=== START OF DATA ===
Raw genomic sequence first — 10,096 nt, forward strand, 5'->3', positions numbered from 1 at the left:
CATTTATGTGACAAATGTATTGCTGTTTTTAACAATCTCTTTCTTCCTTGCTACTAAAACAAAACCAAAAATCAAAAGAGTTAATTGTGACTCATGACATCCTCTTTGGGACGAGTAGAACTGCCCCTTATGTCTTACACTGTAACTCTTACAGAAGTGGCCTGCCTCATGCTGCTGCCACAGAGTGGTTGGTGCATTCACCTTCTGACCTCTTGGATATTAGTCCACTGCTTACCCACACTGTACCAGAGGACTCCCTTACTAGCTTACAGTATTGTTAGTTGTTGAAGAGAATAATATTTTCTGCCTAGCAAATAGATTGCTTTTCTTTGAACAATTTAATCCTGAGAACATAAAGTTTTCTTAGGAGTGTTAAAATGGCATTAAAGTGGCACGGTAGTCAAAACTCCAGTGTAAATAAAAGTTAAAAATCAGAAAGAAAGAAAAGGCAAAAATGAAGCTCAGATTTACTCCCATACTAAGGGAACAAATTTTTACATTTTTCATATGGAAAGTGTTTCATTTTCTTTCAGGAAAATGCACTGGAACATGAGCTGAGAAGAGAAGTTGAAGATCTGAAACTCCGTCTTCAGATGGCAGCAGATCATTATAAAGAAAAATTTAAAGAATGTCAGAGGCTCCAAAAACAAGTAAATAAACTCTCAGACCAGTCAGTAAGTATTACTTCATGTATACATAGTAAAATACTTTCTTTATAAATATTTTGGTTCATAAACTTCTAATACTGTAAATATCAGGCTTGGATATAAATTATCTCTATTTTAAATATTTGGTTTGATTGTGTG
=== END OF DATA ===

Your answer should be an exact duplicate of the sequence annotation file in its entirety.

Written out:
Raw genomic sequence first — 10,096 nt, forward strand, 5'->3', positions numbered from 1 at the left:
CATTTATGTGACAAATGTATTGCTGTTTTTAACAATCTCTTTCTTCCTTGCTACTAAAACAAAACCAAAAATCAAAAGAGTTAATTGTGACTCATGACATCCTCTTTGGGACGAGTAGAACTGCCCCTTATGTCTTACACTGTAACTCTTACAGAAGTGGCCTGCCTCATGCTGCTGCCACAGAGTGGTTGGTGCATTCACCTTCTGACCTCTTGGATATTAGTCCACTGCTTACCCACACTGTACCAGAGGACTCCCTTACTAGCTTACAGTATTGTTAGTTGTTGAAGAGAATAATATTTTCTGCCTAGCAAATAGATTGCTTTTCTTTGAACAATTTAATCCTGAGAACATAAAGTTTTCTTAGGAGTGTTAAAATGGCATTAAAGTGGCACGGTAGTCAAAACTCCAGTGTAAATAAAAGTTAAAAATCAGAAAGAAAGAAAAGGCAAAAATGAAGCTCAGATTTACTCCCATACTAAGGGAACAAATTTTTACATTTTTCATATGGAAAGTGTTTCATTTTCTTTCAGGAAAATGCACTGGAACATGAGCTGAGAAGAGAAGTTGAAGATCTGAAACTCCGTCTTCAGATGGCAGCAGATCATTATAAAGAAAAATTTAAAGAATGTCAGAGGCTCCAAAAACAAGTAAATAAACTCTCAGACCAGTCAGTAAGTATTACTTCATGTATACATAGTAAAATACTTTCTTTATAAATATTTTGGTTCATAAACTTCTAATACTGTAAATATCAGGCTTGGATATAAATTATCTCTATTTTAAATATTTGGTTTGATTGTGTG